Archive for February, 2003

Google buys Pyra Labs (Blogger)

Dan Gillmor:

“Google, which runs the Web’s premier search site, has purchased Pyra Labs, a San Francisco company that created some of the earliest technology for writing weblogs, the increasingly popular personal and opinion journals.”

Wow, that’s pretty huge. It brings up all sorts of questions. I’m starting to be afraid of Google — that maybe we start relying on them too much, but it’ll sure be interesting to see what they do to improve Blogger. This is certainly good news for them, and well deserved.

Nick Denton comments on the Google/Pyra deal, as well as Dave Winer.

Bucket Ball

We’ve invented a game at work called Bucket Ball. It involves a trash can with a diameter of 8 and 3/4 inches and an
8 and 1/2 inch 4-square ball. The difference of 1/4 inch is incedibly important, as over or under this amount would
result in gameplay that is either impossible or too easy. The gameplay of Bucket Ball involves elements of basketball,
tennis, bowling, quarters, and chess. Anything can happen in the BBL.

Two players sit in a chair at either end of a 14 foot long by 3 foot 2 inch wide “court”. The bucket sits at dead center.
Each player tosses the ball toward the bucket. One bounce and in results in 1 point. Two bounces and in the bucket
results in 2 points. Three bounces. 3 points (this have never been done before in competition or otherwise).

The first player to achieve 3 points wins the match. Knocking over the bucket with the ball results in a foul.
the opposing player receives two shots — one foul shot and his or her regular turn.

Strategy plays a large role. The bucket can move around the court as a result of the ball hitting it. It is only
reset to center after a point is scored or a foul. A person can only win by scoring exactly 3 points. In other words,
he or she cannot score two consecutive 2 point shots in a row. The player must score a 2 point shot and a 1 point
shot to win, or three 1 point shots

Scoring of the game is much like bowling (illustrated below). Three boxes for the 3 necessary points for victory.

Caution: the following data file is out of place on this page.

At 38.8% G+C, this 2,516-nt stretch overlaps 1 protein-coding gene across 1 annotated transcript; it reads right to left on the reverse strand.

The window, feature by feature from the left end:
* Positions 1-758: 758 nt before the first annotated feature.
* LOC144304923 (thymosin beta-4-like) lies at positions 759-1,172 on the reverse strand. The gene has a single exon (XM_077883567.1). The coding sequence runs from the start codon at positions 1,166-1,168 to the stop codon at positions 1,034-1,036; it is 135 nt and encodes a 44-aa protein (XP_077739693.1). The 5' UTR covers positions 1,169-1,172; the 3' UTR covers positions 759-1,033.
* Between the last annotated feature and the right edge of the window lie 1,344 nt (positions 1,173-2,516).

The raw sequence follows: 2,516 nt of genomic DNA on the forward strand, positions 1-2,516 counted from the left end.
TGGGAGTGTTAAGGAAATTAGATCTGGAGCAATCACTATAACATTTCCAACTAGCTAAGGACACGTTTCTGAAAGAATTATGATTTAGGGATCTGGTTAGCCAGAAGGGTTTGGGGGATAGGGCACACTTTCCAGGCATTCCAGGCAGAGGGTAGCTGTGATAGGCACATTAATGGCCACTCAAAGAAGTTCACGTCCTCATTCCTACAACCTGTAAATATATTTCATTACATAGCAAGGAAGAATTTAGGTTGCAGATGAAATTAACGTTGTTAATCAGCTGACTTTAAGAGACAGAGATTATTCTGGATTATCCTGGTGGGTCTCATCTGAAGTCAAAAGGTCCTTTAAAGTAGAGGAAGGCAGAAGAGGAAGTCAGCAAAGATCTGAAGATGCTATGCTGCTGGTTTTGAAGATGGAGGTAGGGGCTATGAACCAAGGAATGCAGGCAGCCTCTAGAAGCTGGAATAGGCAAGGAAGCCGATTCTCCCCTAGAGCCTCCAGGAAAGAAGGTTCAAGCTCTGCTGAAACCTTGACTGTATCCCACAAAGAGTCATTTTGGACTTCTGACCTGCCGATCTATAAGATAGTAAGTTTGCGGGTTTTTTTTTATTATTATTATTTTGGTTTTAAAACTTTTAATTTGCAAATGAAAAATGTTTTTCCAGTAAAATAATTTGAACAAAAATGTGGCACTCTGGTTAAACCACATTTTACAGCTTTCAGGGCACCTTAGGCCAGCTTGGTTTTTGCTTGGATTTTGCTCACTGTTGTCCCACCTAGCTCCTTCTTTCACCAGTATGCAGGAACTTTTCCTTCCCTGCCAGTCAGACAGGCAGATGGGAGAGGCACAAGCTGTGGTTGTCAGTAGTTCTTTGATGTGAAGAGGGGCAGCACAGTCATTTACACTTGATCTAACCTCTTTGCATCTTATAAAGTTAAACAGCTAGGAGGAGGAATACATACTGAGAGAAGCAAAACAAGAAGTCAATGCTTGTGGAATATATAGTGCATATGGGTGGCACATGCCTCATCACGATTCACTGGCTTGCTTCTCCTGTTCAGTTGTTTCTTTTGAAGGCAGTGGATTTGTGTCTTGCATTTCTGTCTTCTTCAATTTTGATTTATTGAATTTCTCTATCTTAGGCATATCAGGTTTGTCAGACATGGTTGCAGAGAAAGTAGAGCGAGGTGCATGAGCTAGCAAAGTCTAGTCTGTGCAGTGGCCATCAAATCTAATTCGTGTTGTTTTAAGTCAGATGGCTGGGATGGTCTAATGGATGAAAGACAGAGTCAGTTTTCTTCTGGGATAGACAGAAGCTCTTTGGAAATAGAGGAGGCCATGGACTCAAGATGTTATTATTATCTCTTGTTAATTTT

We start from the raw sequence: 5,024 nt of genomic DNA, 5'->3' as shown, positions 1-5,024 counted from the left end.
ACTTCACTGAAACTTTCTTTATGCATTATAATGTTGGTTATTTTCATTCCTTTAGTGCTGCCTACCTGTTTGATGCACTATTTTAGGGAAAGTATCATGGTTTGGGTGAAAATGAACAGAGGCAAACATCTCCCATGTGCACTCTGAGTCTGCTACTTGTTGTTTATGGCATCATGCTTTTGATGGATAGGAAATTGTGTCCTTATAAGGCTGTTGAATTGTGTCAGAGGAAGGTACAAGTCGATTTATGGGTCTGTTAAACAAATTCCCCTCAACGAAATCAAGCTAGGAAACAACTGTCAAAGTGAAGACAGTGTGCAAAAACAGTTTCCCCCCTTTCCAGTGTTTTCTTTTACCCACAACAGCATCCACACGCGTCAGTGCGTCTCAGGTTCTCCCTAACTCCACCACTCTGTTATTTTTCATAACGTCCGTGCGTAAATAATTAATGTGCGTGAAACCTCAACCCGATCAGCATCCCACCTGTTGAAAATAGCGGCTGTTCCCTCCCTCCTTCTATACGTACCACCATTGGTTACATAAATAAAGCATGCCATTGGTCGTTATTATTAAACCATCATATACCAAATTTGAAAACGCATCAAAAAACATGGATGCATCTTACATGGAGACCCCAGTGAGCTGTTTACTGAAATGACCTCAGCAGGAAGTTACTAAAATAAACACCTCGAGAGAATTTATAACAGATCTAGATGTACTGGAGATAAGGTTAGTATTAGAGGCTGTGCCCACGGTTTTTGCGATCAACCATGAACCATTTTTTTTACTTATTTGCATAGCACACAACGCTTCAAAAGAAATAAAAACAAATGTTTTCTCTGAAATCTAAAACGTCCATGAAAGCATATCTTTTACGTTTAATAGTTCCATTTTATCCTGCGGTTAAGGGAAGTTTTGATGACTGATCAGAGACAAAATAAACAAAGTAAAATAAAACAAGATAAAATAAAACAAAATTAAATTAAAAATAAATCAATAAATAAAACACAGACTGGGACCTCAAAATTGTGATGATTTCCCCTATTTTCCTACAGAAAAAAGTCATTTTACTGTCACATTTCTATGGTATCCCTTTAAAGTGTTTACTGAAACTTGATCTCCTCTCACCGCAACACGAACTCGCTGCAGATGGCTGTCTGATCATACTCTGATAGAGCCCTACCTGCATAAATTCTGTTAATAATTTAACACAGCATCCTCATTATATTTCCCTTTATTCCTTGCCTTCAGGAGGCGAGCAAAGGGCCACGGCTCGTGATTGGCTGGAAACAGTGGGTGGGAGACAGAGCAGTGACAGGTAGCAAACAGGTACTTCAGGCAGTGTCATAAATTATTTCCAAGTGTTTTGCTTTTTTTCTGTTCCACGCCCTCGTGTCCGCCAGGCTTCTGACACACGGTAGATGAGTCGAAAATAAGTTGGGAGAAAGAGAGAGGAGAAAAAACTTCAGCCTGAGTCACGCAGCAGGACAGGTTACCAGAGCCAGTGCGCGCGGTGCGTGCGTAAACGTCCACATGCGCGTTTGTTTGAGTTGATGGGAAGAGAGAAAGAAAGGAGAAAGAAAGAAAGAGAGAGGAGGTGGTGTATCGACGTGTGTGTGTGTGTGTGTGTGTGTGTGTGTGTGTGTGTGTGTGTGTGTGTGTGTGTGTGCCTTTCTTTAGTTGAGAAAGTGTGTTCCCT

Each box marked with an “X” for each point scored. If a 2 point shot is made, one “X” is marked across two boxes. Similarly if the ever elusive 3 point shot is achieved.

image
image
image

Our first championship tournament is next Thursday, and I of course will be covering the events on this site.

Netscape’s DevEdge redesigns

To practice what they preach, DevEdge has redesigned using a table-less CSS layout. Eric Meyer has added CSS drop-down menus and text sizing among other features. It’s always great to see site after site redesigning using CSS for layout — leaving those 5 year-old browsers behind (but still being accessible to all).

Konfabulator: whatever you want it to be

Konfabulator is an interesting new OS X application that lets you make it do whatever you’d like it to. Developers can create “widgets” using XML and JavaScript that do various tasks — reading RSS feeds, to-do lists, weather updates, stocks, calendars, etc. A full tutorial walks you through the basics. The beauty is that the possibilities are truly endless while more widgets are created and made available to plug right in.

New Christopher Guest movie

A Mighty Wind:

“Christopher Guest follows up his acclaimed ensemble comedies Best in Show and Waiting for Guffman with a docu-comedy about three folk groups from the 60s who reunite for a memorial concert in New York City following the death of a legendary folk manager.”

Wow. The trailer for this looks incredibly funny. All the same cast memebers from Best in Show are back. Can’t wait.

Dave’s live weblogging session at Harvard

Went to Dave Winer’s live weblogging session at
Harvard last night.
About 30 or so people showed up for what turned out to be some pretty interesting discussion. I wasn’t exactly sure what “live weblogging” would be.
Do all of us just sit in a room and write on our weblogs? Actually, it was much more sensical than that. Dave would “post” a topic, and a
(live) discussion “thread” would emerge. If a topic seemed to be dragging along, or taking up too much time, an entirely new one would be
offered.

Some of the highlights included:

Donna Wentworth (Copyfight) has
blogged the entire discussion on her site. Which is just strange, yet
useful at the same time.

Safari updated

Safari has updated today. Looks like they’ve fixed a number of CSS bugs already. For some odd reason, the navigation on this site did not work in previous versions, but the update has fixed.

Find Low Gas Prices

GasPriceWatch.com:

“We monitor gas prices across the country so you can get the best deal in your area. Search our database to find the lowest gas prices in your area. Prices are updated frequently by users like you.”

Cool idea. My zipcode came up with nothing, but then maybe I should become a spotter.

Cuban Council

Cuban Council (the biz site of some of the people behind Kaliber 10000) is one of the more original portfolio sites I’ve seen in a while. What I like most about it, is that it’s one long scrolling page. Really exceptional design stuff going on here.